In the Tanakh, the Jewish scriptures, God revealed a Name to Moses – a sort of substitute Name for Himself that humans could grasp when Moses asked Him Who He Is. It’s where we get the “Yod He Vau He,” YHVH, mistranslated as “Yahweh” in the King James Bible. YHVH are the first letters of the words often translated, “I Am That I Am” in English – philosophers and theologians in the Middle Ages took this to mean God’s Name, inasmuch as we can grasp it, is “Being,” I AM. Which has some value in it. But I have also heard rabbis say that the Name can be translated like this: “I Am Who I Will Be.” Which suggests much, including: “I am beyond your comprehension;” “There is no way you could guess who I really am;” “I’m going to do what I’m going to do;” and “None of your business, so don’t worry about it.”
Everyone remembers the story of Noah’s flood and everyone knows the names Sodom and Gomorrah; no one seems interested in Nineveh. A merciful, loving God Who shows pity on His confused, growing children is much more difficult to imagine than an angry deity such as Zeus or Thor hurling thunderbolts off mountaintops. Mercy is generally just a more difficult thing to grasp or practice for us than something like anger or wrath, much less comprehend in another.
But there it is. God was merciful to Nineveh, to Jonah’s disappointment and dismay. The Day of Judgment passed, even though it looked like a sure bet – because God saw people striving and trying to do better in the imperfect way we do these things, “not knowing our right hand from our left.”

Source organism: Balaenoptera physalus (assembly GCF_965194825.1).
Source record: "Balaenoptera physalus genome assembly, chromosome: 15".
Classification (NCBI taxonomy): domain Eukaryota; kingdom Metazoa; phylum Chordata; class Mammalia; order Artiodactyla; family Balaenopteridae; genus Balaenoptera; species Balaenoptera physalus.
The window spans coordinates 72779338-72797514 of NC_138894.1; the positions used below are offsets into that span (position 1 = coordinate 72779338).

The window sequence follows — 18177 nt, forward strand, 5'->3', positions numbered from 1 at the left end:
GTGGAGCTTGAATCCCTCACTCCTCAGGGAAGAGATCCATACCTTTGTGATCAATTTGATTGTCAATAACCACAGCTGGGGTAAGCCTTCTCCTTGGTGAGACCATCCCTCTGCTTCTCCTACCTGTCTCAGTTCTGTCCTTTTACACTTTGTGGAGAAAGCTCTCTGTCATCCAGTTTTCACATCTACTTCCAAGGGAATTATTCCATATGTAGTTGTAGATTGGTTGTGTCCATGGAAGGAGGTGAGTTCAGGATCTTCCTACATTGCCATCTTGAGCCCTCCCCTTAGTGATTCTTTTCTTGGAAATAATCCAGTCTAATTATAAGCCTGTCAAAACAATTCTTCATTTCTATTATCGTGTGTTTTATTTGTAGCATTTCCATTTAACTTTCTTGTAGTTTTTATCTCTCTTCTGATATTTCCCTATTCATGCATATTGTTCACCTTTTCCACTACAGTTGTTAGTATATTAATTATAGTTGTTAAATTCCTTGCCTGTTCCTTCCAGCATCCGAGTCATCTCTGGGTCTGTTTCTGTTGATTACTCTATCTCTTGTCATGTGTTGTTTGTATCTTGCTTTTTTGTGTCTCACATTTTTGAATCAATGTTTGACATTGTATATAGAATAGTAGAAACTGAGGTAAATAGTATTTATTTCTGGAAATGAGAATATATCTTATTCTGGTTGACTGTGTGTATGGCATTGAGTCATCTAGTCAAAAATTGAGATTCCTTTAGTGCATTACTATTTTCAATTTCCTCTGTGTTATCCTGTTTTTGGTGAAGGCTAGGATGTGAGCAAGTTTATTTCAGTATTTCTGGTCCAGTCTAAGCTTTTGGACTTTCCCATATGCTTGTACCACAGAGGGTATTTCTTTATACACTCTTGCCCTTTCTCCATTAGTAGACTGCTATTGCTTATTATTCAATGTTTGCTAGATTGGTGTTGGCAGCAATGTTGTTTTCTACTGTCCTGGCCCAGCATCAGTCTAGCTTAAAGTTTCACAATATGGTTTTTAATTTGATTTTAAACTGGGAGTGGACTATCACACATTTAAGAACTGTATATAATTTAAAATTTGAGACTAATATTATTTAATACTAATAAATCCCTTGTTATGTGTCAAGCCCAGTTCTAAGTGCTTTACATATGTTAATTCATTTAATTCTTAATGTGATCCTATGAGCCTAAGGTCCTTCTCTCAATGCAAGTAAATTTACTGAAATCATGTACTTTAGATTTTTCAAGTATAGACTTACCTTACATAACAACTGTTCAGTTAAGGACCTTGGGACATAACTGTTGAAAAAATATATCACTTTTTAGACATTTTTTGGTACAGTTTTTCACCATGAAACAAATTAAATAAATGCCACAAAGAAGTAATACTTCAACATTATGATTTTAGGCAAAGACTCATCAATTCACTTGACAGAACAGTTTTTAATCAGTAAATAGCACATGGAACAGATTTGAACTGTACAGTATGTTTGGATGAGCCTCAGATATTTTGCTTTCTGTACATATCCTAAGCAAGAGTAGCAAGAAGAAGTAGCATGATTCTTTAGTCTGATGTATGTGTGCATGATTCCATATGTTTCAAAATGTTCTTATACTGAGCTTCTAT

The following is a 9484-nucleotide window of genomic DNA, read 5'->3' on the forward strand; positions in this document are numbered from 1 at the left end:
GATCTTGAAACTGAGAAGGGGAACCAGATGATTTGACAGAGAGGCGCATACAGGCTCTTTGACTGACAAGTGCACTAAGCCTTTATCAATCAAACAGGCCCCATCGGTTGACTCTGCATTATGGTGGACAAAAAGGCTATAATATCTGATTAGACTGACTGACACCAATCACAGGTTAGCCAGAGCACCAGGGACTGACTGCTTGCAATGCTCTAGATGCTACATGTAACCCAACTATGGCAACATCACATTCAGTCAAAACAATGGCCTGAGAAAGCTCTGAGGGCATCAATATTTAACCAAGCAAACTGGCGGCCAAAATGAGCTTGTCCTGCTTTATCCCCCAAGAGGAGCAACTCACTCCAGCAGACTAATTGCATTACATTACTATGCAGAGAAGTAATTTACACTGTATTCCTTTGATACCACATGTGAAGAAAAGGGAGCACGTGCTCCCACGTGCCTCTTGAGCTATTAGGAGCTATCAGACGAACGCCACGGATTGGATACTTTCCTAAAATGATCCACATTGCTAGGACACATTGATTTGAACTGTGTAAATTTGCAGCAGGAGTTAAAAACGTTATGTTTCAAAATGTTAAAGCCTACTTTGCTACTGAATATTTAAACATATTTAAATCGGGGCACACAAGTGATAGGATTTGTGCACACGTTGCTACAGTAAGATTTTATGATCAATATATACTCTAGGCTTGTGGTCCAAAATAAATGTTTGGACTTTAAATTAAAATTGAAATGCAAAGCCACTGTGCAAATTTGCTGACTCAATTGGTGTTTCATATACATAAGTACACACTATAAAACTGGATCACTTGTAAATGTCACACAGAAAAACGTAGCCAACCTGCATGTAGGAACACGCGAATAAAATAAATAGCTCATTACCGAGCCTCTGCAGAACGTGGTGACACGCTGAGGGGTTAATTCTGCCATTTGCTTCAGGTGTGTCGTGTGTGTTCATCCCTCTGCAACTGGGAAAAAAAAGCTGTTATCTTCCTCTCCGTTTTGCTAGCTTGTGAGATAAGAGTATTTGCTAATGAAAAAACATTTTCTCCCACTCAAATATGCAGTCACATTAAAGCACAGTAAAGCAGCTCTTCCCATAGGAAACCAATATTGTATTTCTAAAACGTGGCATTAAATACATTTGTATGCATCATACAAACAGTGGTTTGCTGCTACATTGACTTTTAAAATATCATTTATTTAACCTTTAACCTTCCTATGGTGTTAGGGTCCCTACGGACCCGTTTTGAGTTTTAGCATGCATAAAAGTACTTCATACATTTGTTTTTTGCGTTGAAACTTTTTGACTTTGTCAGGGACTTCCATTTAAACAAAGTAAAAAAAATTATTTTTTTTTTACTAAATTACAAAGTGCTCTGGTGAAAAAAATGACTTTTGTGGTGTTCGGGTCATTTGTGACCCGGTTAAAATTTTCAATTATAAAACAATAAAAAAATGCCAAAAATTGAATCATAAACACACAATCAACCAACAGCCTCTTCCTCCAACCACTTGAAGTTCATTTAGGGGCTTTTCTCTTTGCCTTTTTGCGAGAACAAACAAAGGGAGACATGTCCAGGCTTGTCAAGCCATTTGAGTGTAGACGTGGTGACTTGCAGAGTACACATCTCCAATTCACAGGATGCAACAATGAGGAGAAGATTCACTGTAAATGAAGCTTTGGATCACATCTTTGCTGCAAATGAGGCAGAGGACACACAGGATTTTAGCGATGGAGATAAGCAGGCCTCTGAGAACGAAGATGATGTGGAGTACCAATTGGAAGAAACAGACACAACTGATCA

Because God is for us and on our side, all of us, not against us. God does not hate us.
I am far from understanding God, Who Is Who Will Be. But I am not far from understanding God is more merciful and more loving than us, as God is incomprehensibly more and better than us.
When the End of the World arrives, I am not certain at all anyone grasps what that would look like or mean. Perhaps it will be more like a surprise party than the bloody battlefields of demonic beings devouring human flesh we’ve painted for ourselves over the centuries.
In any case, I believe it will be surprising, different and better than anything we can imagine, and from a loving, just, and merciful Almighty Father; it will be something no one can guess much about from a God Who says His Name, the One we can grasp, Is, “I’m going to do what I’m going to do; don’t worry about it.”
And when it arrives, whether in the form of our individual deaths (which is surely “the end of the world” for each of us) or all together, in some other mystical way, let God find us trying, in our own place and our own way to do better, to love more, and to show mercy and justice towards one another, to be creative and decent. I have faith He’ll understand what we were trying to do, even if the work was not perfect.
Richard Van Ingram
21 May 2011